Creator: Prescott, Edward C. Series: Staff report (Federal Reserve Bank of Minneapolis. Research Department) Number: 527 Abstract: This essay reviews the development of neoclassical growth theory, a unified theory of aggregate economic phenomena that was first used to study business cycles and aggregate labor supply. Subsequently, the theory has been used to understand asset pricing, growth miracles and disasters, monetary economics, capital accounts, aggregate public finance, economic development, and foreign direct investment.
The focus of this essay is on real business cycle (RBC) methodology. Those who employ the discipline behind the methodology to address various quantitative questions come up with essentially the same answer—evidence that the theory has a life of its own, directing researchers to essentially the same conclusions when they apply its discipline. Deviations from the theory sometimes arise and remain open for a considerable period before they are resolved by better measurement and extensions of the theory. Elements of the discipline include selecting a model economy or sometimes a set of model economies. The model used to address a specific question or issue must have a consistent set of national accounts with all the accounting identities holding. In addition, the model assumptions must be consistent across applications and be consistent with micro as well as aggregate observations. Reality is complex, and any model economy used is necessarily an abstraction and therefore false. This does not mean, however, that model economies are not useful in drawing scientific inference.
The vast number of contributions made by many researchers who have used this methodology precludes reviewing them all in this essay. Instead, the contributions reviewed here are ones that illustrate methodological points or extend the applicability of neoclassical growth theory. Of particular interest will be important developments subsequent to the Cooley (1995) volume, Frontiers of Business Cycle Research. The interaction between theory and measurement is emphasized because this is the way in which hard quantitative sciences progress.
Palavrachave: Aggregate financial economics, Development, Business cycle fluctuations, Prosperities, RBC methodology, Neoclassical growth theory, Depressions, Aggregate economic theory, and Aggregation Sujeito: B40  Economic Methodology: General, E60  Macroeconomic Policy, Macroeconomic Aspects of Public Finance, and General Outlook: General, E32  Business Fluctuations; Cycles, E13  General Aggregative Models: Neoclassical, C10  Econometric and Statistical Methods and Methodology: General, and E00  Macroeconomics and Monetary Economics: General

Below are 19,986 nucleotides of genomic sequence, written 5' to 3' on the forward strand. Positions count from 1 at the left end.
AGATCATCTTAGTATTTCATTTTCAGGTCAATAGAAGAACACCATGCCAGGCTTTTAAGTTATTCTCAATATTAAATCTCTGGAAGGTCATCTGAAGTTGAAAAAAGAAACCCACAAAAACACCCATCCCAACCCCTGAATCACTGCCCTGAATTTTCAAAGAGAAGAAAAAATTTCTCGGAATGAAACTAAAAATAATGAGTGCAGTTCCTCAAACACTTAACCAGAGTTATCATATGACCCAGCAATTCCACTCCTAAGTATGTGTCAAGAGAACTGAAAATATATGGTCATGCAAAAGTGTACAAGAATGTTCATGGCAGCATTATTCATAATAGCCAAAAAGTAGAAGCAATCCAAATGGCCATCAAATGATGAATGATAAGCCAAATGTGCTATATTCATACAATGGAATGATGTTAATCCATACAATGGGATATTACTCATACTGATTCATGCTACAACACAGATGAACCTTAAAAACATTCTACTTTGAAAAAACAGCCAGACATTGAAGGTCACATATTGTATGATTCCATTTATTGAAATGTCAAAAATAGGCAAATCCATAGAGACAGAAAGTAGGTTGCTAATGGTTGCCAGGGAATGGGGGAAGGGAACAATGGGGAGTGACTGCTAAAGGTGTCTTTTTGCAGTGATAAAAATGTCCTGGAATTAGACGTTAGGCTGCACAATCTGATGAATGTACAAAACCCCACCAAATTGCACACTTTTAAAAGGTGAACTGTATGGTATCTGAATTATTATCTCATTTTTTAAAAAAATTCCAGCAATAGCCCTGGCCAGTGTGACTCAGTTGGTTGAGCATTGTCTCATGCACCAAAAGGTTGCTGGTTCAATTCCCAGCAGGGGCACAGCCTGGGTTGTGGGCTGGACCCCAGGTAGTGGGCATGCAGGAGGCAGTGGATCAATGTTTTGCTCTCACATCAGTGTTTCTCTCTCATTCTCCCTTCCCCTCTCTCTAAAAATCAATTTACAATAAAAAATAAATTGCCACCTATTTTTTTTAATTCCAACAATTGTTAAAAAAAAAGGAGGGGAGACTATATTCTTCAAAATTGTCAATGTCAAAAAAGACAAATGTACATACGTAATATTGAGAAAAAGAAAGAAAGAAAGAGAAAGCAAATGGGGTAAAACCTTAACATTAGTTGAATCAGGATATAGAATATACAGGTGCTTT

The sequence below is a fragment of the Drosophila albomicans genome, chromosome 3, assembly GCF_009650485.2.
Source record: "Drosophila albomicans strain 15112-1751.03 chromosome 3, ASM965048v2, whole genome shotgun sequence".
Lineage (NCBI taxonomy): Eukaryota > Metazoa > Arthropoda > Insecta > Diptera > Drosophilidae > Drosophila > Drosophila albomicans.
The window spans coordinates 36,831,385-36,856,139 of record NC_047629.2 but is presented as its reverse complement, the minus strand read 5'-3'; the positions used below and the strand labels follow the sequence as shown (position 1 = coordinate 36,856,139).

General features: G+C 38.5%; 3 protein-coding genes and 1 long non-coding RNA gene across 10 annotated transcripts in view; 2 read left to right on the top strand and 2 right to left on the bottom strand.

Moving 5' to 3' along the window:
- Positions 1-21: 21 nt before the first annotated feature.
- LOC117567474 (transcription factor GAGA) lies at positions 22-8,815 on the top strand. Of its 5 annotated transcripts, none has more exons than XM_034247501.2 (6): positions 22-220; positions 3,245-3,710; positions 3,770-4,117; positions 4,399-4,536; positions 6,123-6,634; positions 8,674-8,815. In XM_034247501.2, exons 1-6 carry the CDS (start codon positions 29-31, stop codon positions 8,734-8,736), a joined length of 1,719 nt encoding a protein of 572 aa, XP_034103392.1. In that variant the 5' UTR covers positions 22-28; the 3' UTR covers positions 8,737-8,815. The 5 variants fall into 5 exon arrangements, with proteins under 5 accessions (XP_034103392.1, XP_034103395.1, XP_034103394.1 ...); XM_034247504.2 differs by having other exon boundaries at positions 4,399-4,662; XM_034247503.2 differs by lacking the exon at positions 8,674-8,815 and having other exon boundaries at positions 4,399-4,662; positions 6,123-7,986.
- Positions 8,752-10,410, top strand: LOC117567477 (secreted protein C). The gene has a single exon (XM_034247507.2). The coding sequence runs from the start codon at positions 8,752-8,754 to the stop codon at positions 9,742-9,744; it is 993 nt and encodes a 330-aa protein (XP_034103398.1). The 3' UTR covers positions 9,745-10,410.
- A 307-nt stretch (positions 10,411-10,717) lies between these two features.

Creator: Turdaliev, Nurlan Series: Working paper (Federal Reserve Bank of Minneapolis. Research Department) Number: 596 Abstract: In a repeated game of incomplete information, myopic players form beliefs on nextperiod play and choose strategies to maximize nextperiod payoffs. Beliefs are treated as forecast of future plays. Forecast accuracy is assessed using calibration tests, which measure asymptotic accuracy of beliefs against some realizations. Beliefs are calibrated if they pass all calibration tests. For a positive Lebesgue measure of payoff vectors, beliefs are not calibrated. But, if payoff vector and calibration test are drawn from a suitable product measure, beliefs pass the calibration test almost surely.
Sujeito: C10  Econometric and Statistical Methods and Methodology: General, C72  Noncooperative Games, and C70  Game Theory and Bargaining Theory: General 
Creator: FernandezVillaverde, Jesus and RubioRamírez, Juan Francisco Series: Joint committee on business and financial analysis Abstract: This paper presents a method to perform likelihoodbased inference in nonlinear dynamic equilibrium economies. This type of models has become a standard tool in quantitative economics. However, existing literature has been forced so far to use moment procedures or linearization techniques to estimate these models. This situation is unsatisfactory: moment procedures suffer from strong small samples biases and linearization depends crucially on the shape of the true policy functions, possibly leading to erroneous answers. We propose the use of Sequential Monte Carlo methods to evaluate the likelihood function implied by the model. Then we can perform likelihoodbased inference, either searching for a maximum (QuasiMaximum Likelihood Estimation) or simulating the posterior using a Markov Chain Monte Carlo algorithm (Bayesian Estimation). We can also compare different models even if they are nonnested and misspecified. To perform classical model selection, we follow Vuong (1989) and use the KullbackLeibler distance to build Likelihood Ratio Tests. To perform Bayesian model comparison, we build Bayes factors. As an application, we estimate the stochastic neoclassical growth model.
Palavrachave: Sequential Monte Carlo methods, Nonlinear filtering, Dynamic equilibrium economies, and Likelihoodbased inference Sujeito: C11  Bayesian Analysis: General, C10  Econometric and Statistical Methods and Methodology: General, C13  Estimation: General, and C15  Statistical Simulation Methods: General